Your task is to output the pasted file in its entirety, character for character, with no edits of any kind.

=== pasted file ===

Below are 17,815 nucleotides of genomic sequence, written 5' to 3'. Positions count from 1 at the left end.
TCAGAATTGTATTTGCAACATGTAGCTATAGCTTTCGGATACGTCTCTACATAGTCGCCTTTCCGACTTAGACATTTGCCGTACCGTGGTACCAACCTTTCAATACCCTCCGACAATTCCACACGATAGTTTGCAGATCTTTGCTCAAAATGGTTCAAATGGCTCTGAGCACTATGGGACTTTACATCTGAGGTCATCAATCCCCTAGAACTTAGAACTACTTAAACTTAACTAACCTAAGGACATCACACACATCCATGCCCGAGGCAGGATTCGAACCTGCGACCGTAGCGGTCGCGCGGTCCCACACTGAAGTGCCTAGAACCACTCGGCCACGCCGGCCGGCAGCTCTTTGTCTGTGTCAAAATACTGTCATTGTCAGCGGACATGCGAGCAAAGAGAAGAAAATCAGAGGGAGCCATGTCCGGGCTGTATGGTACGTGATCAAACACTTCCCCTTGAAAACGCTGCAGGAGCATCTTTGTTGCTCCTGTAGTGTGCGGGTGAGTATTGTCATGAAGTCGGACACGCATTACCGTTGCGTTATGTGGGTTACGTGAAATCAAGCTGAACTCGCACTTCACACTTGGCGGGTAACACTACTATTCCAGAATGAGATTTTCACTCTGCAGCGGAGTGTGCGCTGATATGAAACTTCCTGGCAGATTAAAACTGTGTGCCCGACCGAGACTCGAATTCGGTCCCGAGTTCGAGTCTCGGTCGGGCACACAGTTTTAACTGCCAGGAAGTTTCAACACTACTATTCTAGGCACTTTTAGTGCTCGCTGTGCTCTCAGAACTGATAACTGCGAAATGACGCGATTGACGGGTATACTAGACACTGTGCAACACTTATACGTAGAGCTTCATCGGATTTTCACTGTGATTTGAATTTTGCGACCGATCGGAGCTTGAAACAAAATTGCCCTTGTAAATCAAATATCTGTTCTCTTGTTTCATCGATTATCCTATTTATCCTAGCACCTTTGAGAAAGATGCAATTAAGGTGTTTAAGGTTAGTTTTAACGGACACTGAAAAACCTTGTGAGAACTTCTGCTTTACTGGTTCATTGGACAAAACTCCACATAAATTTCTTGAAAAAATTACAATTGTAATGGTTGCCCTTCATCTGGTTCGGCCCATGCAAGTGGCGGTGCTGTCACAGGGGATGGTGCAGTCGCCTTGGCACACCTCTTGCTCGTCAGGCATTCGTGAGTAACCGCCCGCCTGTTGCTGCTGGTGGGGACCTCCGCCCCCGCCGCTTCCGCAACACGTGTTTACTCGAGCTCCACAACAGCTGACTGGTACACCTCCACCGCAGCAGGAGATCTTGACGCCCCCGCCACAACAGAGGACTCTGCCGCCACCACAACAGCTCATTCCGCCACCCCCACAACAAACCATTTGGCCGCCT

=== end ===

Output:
Below are 17,815 nucleotides of genomic sequence, written 5' to 3'. Positions count from 1 at the left end.
TCAGAATTGTATTTGCAACATGTAGCTATAGCTTTCGGATACGTCTCTACATAGTCGCCTTTCCGACTTAGACATTTGCCGTACCGTGGTACCAACCTTTCAATACCCTCCGACAATTCCACACGATAGTTTGCAGATCTTTGCTCAAAATGGTTCAAATGGCTCTGAGCACTATGGGACTTTACATCTGAGGTCATCAATCCCCTAGAACTTAGAACTACTTAAACTTAACTAACCTAAGGACATCACACACATCCATGCCCGAGGCAGGATTCGAACCTGCGACCGTAGCGGTCGCGCGGTCCCACACTGAAGTGCCTAGAACCACTCGGCCACGCCGGCCGGCAGCTCTTTGTCTGTGTCAAAATACTGTCATTGTCAGCGGACATGCGAGCAAAGAGAAGAAAATCAGAGGGAGCCATGTCCGGGCTGTATGGTACGTGATCAAACACTTCCCCTTGAAAACGCTGCAGGAGCATCTTTGTTGCTCCTGTAGTGTGCGGGTGAGTATTGTCATGAAGTCGGACACGCATTACCGTTGCGTTATGTGGGTTACGTGAAATCAAGCTGAACTCGCACTTCACACTTGGCGGGTAACACTACTATTCCAGAATGAGATTTTCACTCTGCAGCGGAGTGTGCGCTGATATGAAACTTCCTGGCAGATTAAAACTGTGTGCCCGACCGAGACTCGAATTCGGTCCCGAGTTCGAGTCTCGGTCGGGCACACAGTTTTAACTGCCAGGAAGTTTCAACACTACTATTCTAGGCACTTTTAGTGCTCGCTGTGCTCTCAGAACTGATAACTGCGAAATGACGCGATTGACGGGTATACTAGACACTGTGCAACACTTATACGTAGAGCTTCATCGGATTTTCACTGTGATTTGAATTTTGCGACCGATCGGAGCTTGAAACAAAATTGCCCTTGTAAATCAAATATCTGTTCTCTTGTTTCATCGATTATCCTATTTATCCTAGCACCTTTGAGAAAGATGCAATTAAGGTGTTTAAGGTTAGTTTTAACGGACACTGAAAAACCTTGTGAGAACTTCTGCTTTACTGGTTCATTGGACAAAACTCCACATAAATTTCTTGAAAAAATTACAATTGTAATGGTTGCCCTTCATCTGGTTCGGCCCATGCAAGTGGCGGTGCTGTCACAGGGGATGGTGCAGTCGCCTTGGCACACCTCTTGCTCGTCAGGCATTCGTGAGTAACCGCCCGCCTGTTGCTGCTGGTGGGGACCTCCGCCCCCGCCGCTTCCGCAACACGTGTTTACTCGAGCTCCACAACAGCTGACTGGTACACCTCCACCGCAGCAGGAGATCTTGACGCCCCCGCCACAACAGAGGACTCTGCCGCCACCACAACAGCTCATTCCGCCACCCCCACAACAAACCATTTGGCCGCCT